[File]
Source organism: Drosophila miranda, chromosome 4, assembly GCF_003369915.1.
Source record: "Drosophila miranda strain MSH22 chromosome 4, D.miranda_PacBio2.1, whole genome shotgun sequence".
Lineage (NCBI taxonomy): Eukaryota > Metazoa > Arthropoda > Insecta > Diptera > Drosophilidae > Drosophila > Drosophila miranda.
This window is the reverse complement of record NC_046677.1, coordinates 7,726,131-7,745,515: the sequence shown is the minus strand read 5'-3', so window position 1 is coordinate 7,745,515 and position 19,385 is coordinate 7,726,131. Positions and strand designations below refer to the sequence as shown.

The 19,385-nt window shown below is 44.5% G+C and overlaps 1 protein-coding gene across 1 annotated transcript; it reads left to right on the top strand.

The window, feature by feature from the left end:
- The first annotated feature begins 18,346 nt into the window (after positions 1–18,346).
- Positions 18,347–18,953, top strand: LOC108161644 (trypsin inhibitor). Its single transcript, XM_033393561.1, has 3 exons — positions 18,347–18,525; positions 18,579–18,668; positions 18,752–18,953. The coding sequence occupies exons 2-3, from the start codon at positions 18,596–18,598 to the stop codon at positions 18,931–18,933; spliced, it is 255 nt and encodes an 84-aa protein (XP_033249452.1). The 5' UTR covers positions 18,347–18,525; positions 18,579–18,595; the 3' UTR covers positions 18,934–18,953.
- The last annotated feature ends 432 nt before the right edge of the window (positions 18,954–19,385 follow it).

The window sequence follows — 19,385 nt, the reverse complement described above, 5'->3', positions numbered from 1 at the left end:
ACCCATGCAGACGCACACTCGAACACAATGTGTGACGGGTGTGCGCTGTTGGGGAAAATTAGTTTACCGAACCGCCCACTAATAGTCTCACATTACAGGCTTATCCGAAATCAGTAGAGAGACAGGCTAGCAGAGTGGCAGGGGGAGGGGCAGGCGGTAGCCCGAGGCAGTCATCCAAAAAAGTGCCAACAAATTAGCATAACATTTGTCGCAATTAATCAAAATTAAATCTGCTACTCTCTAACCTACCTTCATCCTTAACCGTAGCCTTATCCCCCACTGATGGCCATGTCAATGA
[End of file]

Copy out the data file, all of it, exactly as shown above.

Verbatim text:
Source organism: Drosophila miranda, chromosome 4, assembly GCF_003369915.1.
Source record: "Drosophila miranda strain MSH22 chromosome 4, D.miranda_PacBio2.1, whole genome shotgun sequence".
Lineage (NCBI taxonomy): Eukaryota > Metazoa > Arthropoda > Insecta > Diptera > Drosophilidae > Drosophila > Drosophila miranda.
This window is the reverse complement of record NC_046677.1, coordinates 7,726,131-7,745,515: the sequence shown is the minus strand read 5'-3', so window position 1 is coordinate 7,745,515 and position 19,385 is coordinate 7,726,131. Positions and strand designations below refer to the sequence as shown.

The 19,385-nt window shown below is 44.5% G+C and overlaps 1 protein-coding gene across 1 annotated transcript; it reads left to right on the top strand.

The window, feature by feature from the left end:
- The first annotated feature begins 18,346 nt into the window (after positions 1–18,346).
- Positions 18,347–18,953, top strand: LOC108161644 (trypsin inhibitor). Its single transcript, XM_033393561.1, has 3 exons — positions 18,347–18,525; positions 18,579–18,668; positions 18,752–18,953. The coding sequence occupies exons 2-3, from the start codon at positions 18,596–18,598 to the stop codon at positions 18,931–18,933; spliced, it is 255 nt and encodes an 84-aa protein (XP_033249452.1). The 5' UTR covers positions 18,347–18,525; positions 18,579–18,595; the 3' UTR covers positions 18,934–18,953.
- The last annotated feature ends 432 nt before the right edge of the window (positions 18,954–19,385 follow it).

The window sequence follows — 19,385 nt, the reverse complement described above, 5'->3', positions numbered from 1 at the left end:
ACCCATGCAGACGCACACTCGAACACAATGTGTGACGGGTGTGCGCTGTTGGGGAAAATTAGTTTACCGAACCGCCCACTAATAGTCTCACATTACAGGCTTATCCGAAATCAGTAGAGAGACAGGCTAGCAGAGTGGCAGGGGGAGGGGCAGGCGGTAGCCCGAGGCAGTCATCCAAAAAAGTGCCAACAAATTAGCATAACATTTGTCGCAATTAATCAAAATTAAATCTGCTACTCTCTAACCTACCTTCATCCTTAACCGTAGCCTTATCCCCCACTGATGGCCATGTCAATGA